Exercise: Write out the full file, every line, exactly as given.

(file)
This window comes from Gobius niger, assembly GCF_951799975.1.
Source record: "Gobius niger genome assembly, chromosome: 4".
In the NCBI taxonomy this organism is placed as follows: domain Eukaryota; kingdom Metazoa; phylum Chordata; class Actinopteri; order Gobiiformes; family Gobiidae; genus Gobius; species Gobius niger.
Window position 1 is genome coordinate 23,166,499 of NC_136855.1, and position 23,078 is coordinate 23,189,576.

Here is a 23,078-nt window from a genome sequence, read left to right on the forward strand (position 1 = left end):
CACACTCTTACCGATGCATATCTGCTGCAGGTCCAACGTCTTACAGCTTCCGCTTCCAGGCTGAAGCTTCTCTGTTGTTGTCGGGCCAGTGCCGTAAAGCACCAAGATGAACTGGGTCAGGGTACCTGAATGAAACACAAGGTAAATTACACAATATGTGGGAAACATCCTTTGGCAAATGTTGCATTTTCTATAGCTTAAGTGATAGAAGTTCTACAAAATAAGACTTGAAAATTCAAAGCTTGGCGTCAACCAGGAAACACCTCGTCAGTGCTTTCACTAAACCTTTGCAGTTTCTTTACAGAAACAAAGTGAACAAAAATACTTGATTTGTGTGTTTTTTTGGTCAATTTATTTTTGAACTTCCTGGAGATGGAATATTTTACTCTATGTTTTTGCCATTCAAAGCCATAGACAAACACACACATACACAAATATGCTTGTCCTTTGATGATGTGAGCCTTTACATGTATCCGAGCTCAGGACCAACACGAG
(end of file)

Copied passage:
This window comes from Gobius niger, assembly GCF_951799975.1.
Source record: "Gobius niger genome assembly, chromosome: 4".
In the NCBI taxonomy this organism is placed as follows: domain Eukaryota; kingdom Metazoa; phylum Chordata; class Actinopteri; order Gobiiformes; family Gobiidae; genus Gobius; species Gobius niger.
Window position 1 is genome coordinate 23,166,499 of NC_136855.1, and position 23,078 is coordinate 23,189,576.

Here is a 23,078-nt window from a genome sequence, read left to right on the forward strand (position 1 = left end):
CACACTCTTACCGATGCATATCTGCTGCAGGTCCAACGTCTTACAGCTTCCGCTTCCAGGCTGAAGCTTCTCTGTTGTTGTCGGGCCAGTGCCGTAAAGCACCAAGATGAACTGGGTCAGGGTACCTGAATGAAACACAAGGTAAATTACACAATATGTGGGAAACATCCTTTGGCAAATGTTGCATTTTCTATAGCTTAAGTGATAGAAGTTCTACAAAATAAGACTTGAAAATTCAAAGCTTGGCGTCAACCAGGAAACACCTCGTCAGTGCTTTCACTAAACCTTTGCAGTTTCTTTACAGAAACAAAGTGAACAAAAATACTTGATTTGTGTGTTTTTTTGGTCAATTTATTTTTGAACTTCCTGGAGATGGAATATTTTACTCTATGTTTTTGCCATTCAAAGCCATAGACAAACACACACATACACAAATATGCTTGTCCTTTGATGATGTGAGCCTTTACATGTATCCGAGCTCAGGACCAACACGAG